A SUNY Oswego student team of Alexis Indick, Anisha KC, Bharati Mahajan and Tonia Sanzo won Best User Interface at the WiCHacks competition earlier this year for their app “TRANSition,” which promotes inclusion and connectedness for the LGBTQ+ community.

WiCHacks is an all-female and non-binary 24-hour hackathon hosted by the Women in Computing organization at RIT. A hackathon is a collaborative programming event in which participants create an app, website, game or other piece of software over the course of the event. Three teams from SUNY Oswego, featuring members of the campus chapter of Women in Computing, participated in the competition, which ran Feb. 29 to March 1. 

The team initially considered a dating app for members of the LGBTQ+ community, but knew products catered to that market but not necessarily other needs of the community.

“We realized there aren’t any apps that are more focused on closeted/questioning people and a more platonic aspect,” said Mahajan, who is in the master’s in human-computer interaction graduate program.

“So, we wanted to create an app where people can explore and learn more about their gender identity and sexual orientation,” Mahajan added. “We believe that there’s nothing revolutionary about technology if it is only for a limited number of people. Some people might not be out to everyone, some simply might enjoy a degree of privacy on the internet.”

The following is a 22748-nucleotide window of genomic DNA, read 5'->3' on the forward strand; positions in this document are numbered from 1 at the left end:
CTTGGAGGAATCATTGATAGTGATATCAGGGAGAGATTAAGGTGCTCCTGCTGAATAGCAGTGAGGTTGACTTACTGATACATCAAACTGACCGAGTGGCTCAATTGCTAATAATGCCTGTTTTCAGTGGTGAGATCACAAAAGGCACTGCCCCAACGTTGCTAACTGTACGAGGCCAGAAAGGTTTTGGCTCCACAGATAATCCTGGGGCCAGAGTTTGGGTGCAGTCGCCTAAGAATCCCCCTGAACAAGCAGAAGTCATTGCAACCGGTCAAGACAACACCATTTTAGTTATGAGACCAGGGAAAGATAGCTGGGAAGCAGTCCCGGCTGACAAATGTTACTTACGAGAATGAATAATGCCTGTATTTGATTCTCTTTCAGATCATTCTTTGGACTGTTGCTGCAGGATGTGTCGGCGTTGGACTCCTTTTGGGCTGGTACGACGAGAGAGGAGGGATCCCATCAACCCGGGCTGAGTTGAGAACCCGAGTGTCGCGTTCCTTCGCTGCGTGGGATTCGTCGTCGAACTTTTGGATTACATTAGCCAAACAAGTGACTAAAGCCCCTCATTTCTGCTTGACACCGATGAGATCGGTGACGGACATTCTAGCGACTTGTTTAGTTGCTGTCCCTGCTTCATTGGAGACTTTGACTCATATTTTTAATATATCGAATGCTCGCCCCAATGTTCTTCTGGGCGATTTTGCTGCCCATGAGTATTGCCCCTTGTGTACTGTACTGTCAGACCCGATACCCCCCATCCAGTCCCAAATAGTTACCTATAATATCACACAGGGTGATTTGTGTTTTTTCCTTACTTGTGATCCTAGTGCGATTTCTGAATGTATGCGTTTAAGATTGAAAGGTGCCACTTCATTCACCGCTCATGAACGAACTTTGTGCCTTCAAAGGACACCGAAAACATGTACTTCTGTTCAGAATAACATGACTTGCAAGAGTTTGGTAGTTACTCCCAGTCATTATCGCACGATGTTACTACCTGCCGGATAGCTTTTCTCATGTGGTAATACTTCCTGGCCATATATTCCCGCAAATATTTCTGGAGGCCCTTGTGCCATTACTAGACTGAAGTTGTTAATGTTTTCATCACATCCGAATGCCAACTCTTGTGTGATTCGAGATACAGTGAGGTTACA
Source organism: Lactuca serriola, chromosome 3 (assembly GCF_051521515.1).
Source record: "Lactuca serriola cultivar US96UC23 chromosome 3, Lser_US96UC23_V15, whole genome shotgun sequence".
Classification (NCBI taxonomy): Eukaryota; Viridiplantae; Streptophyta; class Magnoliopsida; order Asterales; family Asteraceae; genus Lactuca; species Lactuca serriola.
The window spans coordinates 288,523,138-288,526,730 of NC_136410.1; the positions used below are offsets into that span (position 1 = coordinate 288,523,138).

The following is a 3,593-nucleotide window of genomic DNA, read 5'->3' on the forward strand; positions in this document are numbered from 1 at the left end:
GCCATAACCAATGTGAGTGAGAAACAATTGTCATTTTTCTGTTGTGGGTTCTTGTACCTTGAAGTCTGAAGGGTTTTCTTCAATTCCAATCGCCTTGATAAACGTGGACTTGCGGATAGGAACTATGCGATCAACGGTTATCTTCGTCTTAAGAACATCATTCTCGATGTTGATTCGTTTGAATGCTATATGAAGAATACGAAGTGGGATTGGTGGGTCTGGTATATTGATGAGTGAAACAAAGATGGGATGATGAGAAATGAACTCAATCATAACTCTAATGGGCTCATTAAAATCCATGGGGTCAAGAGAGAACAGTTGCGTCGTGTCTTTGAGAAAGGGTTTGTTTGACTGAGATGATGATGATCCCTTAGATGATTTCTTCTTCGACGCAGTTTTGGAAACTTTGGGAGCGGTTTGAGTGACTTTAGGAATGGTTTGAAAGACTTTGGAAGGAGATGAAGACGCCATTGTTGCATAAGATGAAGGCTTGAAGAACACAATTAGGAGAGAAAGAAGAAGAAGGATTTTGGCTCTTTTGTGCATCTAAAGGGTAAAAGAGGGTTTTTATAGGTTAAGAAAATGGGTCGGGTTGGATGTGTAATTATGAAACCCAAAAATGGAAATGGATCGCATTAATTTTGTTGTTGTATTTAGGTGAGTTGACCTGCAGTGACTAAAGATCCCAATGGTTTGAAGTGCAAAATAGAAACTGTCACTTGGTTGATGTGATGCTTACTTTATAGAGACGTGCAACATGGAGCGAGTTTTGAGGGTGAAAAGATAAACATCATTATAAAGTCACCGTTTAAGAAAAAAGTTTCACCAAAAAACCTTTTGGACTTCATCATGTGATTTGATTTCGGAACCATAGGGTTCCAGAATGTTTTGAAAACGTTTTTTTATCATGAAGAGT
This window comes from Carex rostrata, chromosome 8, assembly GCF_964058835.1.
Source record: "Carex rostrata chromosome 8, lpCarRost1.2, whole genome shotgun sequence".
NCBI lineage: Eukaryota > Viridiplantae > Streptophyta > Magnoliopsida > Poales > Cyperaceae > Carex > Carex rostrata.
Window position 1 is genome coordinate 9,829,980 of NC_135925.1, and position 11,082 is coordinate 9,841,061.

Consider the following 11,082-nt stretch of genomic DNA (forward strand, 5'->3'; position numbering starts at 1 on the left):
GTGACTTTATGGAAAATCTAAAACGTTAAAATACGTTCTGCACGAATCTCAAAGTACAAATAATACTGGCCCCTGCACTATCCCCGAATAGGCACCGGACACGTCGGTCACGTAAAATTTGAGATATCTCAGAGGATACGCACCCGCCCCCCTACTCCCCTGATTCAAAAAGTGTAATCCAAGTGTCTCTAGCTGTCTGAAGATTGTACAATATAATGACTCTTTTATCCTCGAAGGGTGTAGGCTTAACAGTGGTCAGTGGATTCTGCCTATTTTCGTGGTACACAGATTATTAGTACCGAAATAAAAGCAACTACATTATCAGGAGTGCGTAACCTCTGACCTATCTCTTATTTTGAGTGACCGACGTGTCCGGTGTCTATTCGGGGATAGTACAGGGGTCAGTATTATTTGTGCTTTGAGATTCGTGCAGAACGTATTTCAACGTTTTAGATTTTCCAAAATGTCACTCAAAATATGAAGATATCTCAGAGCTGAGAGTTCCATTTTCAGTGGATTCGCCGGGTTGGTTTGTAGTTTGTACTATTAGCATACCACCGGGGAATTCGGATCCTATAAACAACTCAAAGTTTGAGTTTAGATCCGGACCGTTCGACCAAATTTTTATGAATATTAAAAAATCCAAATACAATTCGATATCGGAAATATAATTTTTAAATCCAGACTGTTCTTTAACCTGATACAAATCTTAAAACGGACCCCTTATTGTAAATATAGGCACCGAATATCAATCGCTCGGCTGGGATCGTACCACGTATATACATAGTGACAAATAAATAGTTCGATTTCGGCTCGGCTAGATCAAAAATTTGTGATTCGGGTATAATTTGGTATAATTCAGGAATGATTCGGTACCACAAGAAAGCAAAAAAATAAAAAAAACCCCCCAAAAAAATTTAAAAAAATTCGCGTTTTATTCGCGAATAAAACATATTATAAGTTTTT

In producing the TRANSition app, the team members collaborated while dividing up tasks for the 24-hour sprint.

“I worked on idea formation, sketches, wire-framing, high fidelity prototypes, graphic design, and illustrations,” Mahajan said. 

KC worked on back-end development through Android Studios. “I implemented the onboarding, credentials and explore pages,” the computer science major noted. “I also helped with styling the buttons and backgrounds.”

“I helped out with the Android Studio work and with copywriting,” said Indick, who is a software engineering major.

“I helped in idea formation and user-testing,” added Sanzo, who is also a software engineering major.

The team’s win came from lessons learned from their Oswego classes, as well as picking a cause and identifying challenges where their product can make a difference. 

“The LGBTQ community has come a long way in a short amount of time, but there’s still plenty of opposition to face down, from common bullying to discrimination,” Mahajan said. “So we decided to work on this issue. We anticipated the user preferences and then created an interface that understands and fulfills those preferences like providing users with a platform where they can connect to their community.”

The team wanted to celebrate love and inspire solidarity, so they said they “used bright and happy colors, and our hand-drawn fun illustrations created a unique product personality and experience that set it apart from other applications available in the app store.” 

Top lessons learned included the importance of teamwork and creativity in problem solving. 

We discovered that working together created better results than working solo, especially when innovating new ways to use technology and protect it from potential vulnerabilities,” Mahajan said. “WiCHacks offered the chance for us to come together and learn from each other’s successes and failures. WiCHacks challenged us to exhibit our ability to innovate and create compelling, real-world solutions, utilizing the latest technology.”